Bill Colglazier, Co-Chair of Mechanism’s 10-Member Group, said it was important to find greater synergy and strengthen the science interface at the United Nations. Emphasizing the need to bolster stakeholder engagement and create business opportunities to pursue the Sustainable Development Goals, he said horizon-scanning exercises could help bring forth opportunity.

Forum Co-Chairs Vaughan Turekian, Science and Technology Adviser to the United States Secretary of State, and Macharia Kamau (Kenya) also made closing remarks. Mr. Turekian said using science, technology and innovation to impact some of the world’s most wicked problems required geometrically-driven data, while Mr. Kamau said he hoped that participants could bring together ideas in a way that would truly transform people’s lives.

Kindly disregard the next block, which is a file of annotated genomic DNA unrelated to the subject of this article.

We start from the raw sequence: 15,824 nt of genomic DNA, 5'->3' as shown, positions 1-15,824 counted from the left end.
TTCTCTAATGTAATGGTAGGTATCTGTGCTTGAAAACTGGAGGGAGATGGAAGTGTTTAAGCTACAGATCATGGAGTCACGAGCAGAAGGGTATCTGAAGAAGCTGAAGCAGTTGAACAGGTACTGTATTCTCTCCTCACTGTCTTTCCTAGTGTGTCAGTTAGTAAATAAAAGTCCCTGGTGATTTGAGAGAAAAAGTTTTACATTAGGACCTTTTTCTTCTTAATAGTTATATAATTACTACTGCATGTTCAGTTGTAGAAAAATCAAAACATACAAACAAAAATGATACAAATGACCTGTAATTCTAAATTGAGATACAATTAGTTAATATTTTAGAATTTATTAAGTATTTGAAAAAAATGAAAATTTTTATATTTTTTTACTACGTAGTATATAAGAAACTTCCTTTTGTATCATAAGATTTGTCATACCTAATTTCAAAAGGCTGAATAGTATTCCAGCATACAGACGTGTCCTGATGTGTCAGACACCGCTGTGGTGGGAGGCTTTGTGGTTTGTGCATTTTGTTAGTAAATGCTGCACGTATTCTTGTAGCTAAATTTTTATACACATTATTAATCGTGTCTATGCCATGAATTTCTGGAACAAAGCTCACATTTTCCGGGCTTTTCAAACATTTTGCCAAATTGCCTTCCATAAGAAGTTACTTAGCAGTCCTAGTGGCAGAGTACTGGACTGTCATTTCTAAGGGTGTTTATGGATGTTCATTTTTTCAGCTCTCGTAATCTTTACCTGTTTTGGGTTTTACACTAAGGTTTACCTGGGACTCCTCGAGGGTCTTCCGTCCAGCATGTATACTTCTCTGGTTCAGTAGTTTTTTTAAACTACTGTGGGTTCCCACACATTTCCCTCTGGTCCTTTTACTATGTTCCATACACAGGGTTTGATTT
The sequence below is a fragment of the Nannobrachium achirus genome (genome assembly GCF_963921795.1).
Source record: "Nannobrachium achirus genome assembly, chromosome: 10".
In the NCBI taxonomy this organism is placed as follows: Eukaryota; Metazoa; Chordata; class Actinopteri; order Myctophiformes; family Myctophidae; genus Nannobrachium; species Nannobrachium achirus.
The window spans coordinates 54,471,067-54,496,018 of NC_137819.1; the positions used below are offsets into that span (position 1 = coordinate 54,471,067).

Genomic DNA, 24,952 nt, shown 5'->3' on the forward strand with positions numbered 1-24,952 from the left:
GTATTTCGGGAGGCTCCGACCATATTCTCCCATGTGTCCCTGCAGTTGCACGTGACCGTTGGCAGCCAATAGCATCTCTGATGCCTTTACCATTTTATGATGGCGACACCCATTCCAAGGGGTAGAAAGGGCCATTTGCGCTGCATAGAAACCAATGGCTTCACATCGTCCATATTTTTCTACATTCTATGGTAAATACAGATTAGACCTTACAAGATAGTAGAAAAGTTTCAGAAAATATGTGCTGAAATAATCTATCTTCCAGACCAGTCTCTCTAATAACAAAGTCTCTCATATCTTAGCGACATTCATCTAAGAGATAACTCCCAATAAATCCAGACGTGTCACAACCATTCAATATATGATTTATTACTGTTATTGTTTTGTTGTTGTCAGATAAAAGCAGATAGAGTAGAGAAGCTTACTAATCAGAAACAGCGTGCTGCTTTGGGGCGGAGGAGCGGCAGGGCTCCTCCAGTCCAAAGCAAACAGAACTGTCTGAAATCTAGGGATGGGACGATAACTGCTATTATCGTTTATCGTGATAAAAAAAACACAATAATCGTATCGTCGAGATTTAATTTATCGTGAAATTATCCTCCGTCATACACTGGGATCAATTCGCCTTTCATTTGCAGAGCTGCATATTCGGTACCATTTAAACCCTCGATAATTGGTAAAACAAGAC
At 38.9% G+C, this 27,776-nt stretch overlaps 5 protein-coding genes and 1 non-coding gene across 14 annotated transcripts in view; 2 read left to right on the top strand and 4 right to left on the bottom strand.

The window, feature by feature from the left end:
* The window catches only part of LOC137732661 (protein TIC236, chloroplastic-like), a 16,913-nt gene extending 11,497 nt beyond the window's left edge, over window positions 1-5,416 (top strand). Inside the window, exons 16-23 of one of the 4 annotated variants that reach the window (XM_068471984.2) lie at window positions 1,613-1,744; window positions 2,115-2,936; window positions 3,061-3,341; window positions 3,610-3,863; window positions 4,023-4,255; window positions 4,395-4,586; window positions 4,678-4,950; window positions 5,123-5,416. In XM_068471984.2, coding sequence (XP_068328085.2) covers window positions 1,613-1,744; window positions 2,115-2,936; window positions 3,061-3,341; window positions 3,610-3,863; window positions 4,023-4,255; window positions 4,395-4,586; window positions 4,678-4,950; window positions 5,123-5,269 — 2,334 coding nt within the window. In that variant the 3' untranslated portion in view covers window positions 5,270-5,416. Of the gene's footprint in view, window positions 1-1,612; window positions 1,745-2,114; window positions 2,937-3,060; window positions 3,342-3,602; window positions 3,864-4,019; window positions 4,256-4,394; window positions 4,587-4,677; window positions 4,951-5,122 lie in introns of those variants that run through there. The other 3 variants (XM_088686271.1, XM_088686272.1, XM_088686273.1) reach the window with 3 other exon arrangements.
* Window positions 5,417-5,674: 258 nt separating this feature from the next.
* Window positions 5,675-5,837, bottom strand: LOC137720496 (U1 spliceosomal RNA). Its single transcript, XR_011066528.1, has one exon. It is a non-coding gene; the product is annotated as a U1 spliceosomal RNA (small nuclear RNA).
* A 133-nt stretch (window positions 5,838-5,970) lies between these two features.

Panel I

In opening the first panel of the day, titled “Lessons learned in improving the impact of science, technology and innovation on the Sustainable Development Goals — highlighting the cross-cutting nature of science, technology and innovation”, Macharia Kamau (Kenya), Co-Chair of the Science, Technology and Innovation Forum, said that making Governments smarter and more fit for purpose, and policymakers more responsive and focused on outcomes, was imperative. Science, technology and innovation would be key in those endeavours.

Panel II